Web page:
Single-pill strategy to beat cardiovascular diseases gets WHO recognition

Salim Yusuf, a cardiologist and researcher at McMaster University, Canada, and a Keralite, has spent more than two decades on building clinical evidence that polypills are a safe and effective strategy to reduce the future risk of heart attacks and strokes

Updated - August 01, 2023 09:11 pm IST

Published - August 01, 2023 07:43 pm IST - Thiruvananthapuram

Salim Yusuf, a cardiologist and researcher at McMaster University, Canada.

Salim Yusuf, a cardiologist and researcher at McMaster University, Canada.

Last week, in a major policy change, the WHO included three fixed dose combinations of cardiovascular medicines or polypills on its revised Model Lists of Essential Medicines (EML) 2023 for use in primary and secondary prevention of atherosclerotic cardiovascular diseases.

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The WHO Expert Committee on Selection and Use of Essential Medicines noted the evidence from large randomised-controlled trials that the use of the polypill is associated with reduced risks of cardiovascular events, including fatal and non-fatal myocardial infarction and stroke, and the need for revascularisation in primary and secondary prevention settings.

Endorsement of effort

For Salim Yusuf, a cardiologist and researcher at McMaster University, Canada, and a Keralite, this endorsement from the WHO is the culmination of the two decades or more that he spent on building clinical evidence that polypills are a safe and effective strategy to reduce the future risk of heart attacks and strokes.

Dr. Yusuf and his co-researchers, N.J. Wald and M.R. Law, both from the U.K., had proposed in early 2000 that a polypill which combined two or more blood pressure lowering drugs plus a statin and aspirin could significantly reduce the risk of future heart attacks and strokes.

Since then, many other researchers — V. Fuster in Spain and Malekzadeh in Iran — have independently worked with different pharmaceutical companies to formulate different polypills and conduct large trials, involving over 25,000 people. They demonstrated that the polypill reduced the risk of future heart attacks and strokes by about 40% to 50%.

In fact, one of the polypills that has been included in the EML is Polycap (manufactured by Cadila in India). This four-drug combination (simvastatin + ramipril + atenolol + hydrochlorothiazide), along with acetylsalicylic acid or aspirin, is what Dr. Yusuf and his co-researchers from India had been studying since 2005.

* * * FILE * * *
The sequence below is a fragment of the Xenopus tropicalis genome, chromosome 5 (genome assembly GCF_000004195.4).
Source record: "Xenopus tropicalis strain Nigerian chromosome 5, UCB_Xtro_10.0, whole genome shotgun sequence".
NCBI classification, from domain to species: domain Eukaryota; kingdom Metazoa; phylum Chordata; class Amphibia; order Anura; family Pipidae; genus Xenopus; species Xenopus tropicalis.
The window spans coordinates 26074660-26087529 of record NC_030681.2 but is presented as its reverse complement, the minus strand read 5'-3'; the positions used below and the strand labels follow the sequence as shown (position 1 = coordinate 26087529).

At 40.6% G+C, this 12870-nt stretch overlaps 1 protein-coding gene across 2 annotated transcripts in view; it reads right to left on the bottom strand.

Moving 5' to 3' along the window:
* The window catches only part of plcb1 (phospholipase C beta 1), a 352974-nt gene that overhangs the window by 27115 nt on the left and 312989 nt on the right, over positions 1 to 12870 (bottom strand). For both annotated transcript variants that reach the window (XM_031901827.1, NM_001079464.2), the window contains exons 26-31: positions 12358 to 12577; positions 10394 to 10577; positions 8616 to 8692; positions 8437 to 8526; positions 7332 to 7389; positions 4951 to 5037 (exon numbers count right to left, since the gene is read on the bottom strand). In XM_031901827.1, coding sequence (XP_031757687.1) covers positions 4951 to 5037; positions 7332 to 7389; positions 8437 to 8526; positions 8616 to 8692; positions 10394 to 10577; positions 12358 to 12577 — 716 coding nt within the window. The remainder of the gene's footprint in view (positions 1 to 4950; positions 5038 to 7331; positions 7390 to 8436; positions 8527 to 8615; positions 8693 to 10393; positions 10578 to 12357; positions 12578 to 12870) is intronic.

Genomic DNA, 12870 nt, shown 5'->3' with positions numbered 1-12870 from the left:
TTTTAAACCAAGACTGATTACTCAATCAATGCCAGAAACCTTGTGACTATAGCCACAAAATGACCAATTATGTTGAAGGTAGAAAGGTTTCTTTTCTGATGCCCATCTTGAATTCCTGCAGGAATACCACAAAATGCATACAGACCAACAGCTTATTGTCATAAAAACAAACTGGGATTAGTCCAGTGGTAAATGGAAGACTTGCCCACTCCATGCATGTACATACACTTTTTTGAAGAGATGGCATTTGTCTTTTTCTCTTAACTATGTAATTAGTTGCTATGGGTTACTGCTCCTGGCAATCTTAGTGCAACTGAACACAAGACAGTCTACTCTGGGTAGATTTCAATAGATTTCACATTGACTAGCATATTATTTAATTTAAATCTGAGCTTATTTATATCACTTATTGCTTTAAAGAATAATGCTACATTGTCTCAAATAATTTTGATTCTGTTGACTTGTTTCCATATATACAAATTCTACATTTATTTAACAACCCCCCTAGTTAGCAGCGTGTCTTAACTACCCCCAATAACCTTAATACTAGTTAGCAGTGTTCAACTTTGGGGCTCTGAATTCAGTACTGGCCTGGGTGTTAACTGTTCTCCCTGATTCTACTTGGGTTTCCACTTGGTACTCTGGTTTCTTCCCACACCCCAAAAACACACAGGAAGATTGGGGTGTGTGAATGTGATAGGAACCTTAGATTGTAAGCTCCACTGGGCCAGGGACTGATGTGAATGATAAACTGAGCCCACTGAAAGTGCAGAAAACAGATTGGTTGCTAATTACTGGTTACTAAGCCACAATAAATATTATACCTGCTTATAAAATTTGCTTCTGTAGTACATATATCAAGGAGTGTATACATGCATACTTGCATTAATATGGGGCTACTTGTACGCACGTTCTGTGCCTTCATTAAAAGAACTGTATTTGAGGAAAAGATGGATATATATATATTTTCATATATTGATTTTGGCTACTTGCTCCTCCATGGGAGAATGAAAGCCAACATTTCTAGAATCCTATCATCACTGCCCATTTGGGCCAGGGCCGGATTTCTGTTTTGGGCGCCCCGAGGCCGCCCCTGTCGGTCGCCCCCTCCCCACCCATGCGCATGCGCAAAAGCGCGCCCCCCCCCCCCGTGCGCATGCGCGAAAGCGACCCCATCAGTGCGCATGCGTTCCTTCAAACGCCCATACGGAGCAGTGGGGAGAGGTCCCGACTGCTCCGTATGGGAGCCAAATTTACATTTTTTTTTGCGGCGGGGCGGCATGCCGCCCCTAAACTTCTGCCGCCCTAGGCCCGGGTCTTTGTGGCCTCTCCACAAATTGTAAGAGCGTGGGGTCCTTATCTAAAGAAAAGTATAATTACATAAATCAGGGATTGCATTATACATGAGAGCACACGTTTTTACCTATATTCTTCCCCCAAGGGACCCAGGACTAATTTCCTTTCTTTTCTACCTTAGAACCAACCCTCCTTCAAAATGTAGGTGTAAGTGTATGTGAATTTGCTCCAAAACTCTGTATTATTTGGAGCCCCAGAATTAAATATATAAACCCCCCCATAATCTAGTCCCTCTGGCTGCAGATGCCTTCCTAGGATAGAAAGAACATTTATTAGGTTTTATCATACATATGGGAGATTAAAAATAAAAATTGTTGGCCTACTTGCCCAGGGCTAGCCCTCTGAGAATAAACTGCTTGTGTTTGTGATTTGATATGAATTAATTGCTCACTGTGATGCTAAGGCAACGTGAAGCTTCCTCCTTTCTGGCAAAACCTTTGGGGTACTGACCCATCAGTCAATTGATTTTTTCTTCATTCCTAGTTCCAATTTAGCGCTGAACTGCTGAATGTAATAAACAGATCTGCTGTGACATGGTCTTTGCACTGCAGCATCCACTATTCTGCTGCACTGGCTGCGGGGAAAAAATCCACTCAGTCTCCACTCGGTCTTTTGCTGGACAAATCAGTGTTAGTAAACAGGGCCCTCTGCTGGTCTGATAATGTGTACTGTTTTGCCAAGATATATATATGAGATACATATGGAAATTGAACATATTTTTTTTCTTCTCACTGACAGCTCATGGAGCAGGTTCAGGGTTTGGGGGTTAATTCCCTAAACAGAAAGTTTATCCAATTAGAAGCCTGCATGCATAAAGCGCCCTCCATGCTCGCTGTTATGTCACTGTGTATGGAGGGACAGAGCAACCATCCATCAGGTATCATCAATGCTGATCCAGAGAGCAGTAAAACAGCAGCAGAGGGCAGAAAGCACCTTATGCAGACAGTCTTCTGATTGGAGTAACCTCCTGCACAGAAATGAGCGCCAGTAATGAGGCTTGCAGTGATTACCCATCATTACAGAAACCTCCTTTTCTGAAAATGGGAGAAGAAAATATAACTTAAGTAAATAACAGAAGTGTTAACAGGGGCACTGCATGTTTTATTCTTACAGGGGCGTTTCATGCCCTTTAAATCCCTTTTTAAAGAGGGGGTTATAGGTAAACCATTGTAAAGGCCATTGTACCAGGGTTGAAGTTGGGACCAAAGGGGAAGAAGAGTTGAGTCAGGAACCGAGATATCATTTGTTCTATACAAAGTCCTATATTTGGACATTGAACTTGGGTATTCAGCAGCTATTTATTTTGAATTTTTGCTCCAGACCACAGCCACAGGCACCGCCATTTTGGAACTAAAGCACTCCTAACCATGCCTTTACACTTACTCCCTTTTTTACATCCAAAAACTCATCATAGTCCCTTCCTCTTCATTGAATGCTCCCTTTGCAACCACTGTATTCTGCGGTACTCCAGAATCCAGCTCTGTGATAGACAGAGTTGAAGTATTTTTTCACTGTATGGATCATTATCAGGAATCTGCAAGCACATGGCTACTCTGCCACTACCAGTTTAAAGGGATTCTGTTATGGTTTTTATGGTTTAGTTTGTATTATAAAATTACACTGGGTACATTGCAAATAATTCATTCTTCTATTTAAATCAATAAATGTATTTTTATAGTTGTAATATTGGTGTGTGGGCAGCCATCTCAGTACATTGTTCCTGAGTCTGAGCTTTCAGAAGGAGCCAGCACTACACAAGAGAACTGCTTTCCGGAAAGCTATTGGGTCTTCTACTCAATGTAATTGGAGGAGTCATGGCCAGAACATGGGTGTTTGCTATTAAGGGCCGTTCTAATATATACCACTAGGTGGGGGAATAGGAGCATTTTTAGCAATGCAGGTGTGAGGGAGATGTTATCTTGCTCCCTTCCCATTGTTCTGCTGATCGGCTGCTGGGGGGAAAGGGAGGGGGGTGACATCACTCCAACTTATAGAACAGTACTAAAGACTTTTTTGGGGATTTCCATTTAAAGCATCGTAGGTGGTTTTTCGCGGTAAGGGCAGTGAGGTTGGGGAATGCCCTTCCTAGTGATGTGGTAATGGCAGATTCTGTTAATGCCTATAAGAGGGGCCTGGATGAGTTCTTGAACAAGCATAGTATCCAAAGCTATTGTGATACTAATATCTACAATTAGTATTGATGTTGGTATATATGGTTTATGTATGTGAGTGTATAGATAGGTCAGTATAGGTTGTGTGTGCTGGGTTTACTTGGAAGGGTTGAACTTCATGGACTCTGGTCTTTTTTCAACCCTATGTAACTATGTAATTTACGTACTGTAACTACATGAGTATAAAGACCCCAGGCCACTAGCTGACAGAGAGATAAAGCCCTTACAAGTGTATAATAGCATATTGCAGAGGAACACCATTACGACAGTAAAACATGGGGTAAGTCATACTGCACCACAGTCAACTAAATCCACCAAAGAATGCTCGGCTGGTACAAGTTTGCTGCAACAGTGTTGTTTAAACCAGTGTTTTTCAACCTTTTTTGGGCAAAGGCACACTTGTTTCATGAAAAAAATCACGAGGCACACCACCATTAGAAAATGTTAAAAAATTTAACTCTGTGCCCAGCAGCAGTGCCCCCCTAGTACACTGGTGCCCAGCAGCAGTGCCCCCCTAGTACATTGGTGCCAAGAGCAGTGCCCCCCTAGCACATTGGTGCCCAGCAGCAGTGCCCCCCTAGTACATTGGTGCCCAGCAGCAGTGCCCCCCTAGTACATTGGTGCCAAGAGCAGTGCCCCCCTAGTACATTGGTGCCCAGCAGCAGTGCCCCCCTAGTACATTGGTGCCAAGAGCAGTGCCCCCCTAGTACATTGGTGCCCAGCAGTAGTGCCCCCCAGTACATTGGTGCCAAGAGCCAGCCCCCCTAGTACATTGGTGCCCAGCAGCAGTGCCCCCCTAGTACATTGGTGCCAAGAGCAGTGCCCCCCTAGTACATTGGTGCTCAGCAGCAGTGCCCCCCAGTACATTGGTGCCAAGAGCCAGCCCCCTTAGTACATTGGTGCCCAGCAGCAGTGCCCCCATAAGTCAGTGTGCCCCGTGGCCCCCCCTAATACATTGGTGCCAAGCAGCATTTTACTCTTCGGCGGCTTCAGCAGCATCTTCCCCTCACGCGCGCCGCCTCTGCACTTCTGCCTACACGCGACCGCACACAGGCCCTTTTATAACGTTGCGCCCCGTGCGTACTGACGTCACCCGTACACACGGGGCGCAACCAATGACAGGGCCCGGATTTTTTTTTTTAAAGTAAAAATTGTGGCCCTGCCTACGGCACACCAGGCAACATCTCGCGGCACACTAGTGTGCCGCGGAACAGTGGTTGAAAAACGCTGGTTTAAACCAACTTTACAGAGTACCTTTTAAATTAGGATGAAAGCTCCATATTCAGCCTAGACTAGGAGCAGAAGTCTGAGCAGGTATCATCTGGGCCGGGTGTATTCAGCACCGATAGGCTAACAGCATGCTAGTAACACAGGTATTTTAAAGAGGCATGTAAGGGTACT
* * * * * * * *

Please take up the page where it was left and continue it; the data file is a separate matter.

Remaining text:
“Our data from three versions of the Indian Polycap Study (TIPS) between 2005 and 2019 established the safety and efficacy of the polypill and that it reduces heart attack, strokes and deaths from heart attacks by 40%. This was despite the fact that 20% to 30% of the people stopped the medicine midway during the trial. The real effect is thus larger — may be about 60% reduction in future heart attacks — in those who consistently take the medicine.

Low-cost pill

The polypill is thus an important low-cost public health intervention which can prevent over millions of cardiovascular events and deaths every year,” says Dr. Yusuf.

It is a simple treatment that can be administered with very little monitoring to a majority of people, with backup from physicians. The polypill is not a new drug but a drug delivery mechanism, which improves medication adherence (because it is a single pill) and saves money by preventing hospitalisations.

It has, however, taken more international research as well as several applications before the WHO was willing to include the polypill in the EML.

“Though we had data about how the polypill improved medication adherence and lowered blood pressure and cholesterol, the WHO wanted data from multiple studies that the pill can reduce serious cardiac events like heart attacks and strokes and that it can also reduce the need for angioplasty or cardiac surgery. Understandably, the WHO was taking a cautious approach because their decisions apply to many countries,” Dr. Yusuf points out.

Despite the positive data and the availability of the polypill (Polycap) in India, the idea did not catch on in the country earlier. Dr. Yusuf thinks that this was because the clinical studies were all in the area of primary prevention and the cardiologists were not willing to go along with that.The data that the polypill actually reduced cardiac events was not available then.

Impressive results

But now that there are impressive results from various studies and the polypill has been endorsed by the WHO, there could be a sea of difference in the way cardiology clinicians practice.

Now that the polypill has made it to the EML, it is hoped that governments would purchase the drug and provide it through public hospitals at low or no cost.

“We hope that once the polypill becomes part of the government’s drug formulary, private practitioners will also start prescribing it. The change will be gradual but the results of the studies are too impressive to ignore. It is my feeling that there will be many polypills in the market soon and for people who are at high risk (elevated cholesterol levels and blood pressure and diabetes), the polypill can help prevent the first heart attack,” Dr. Yusuf says.

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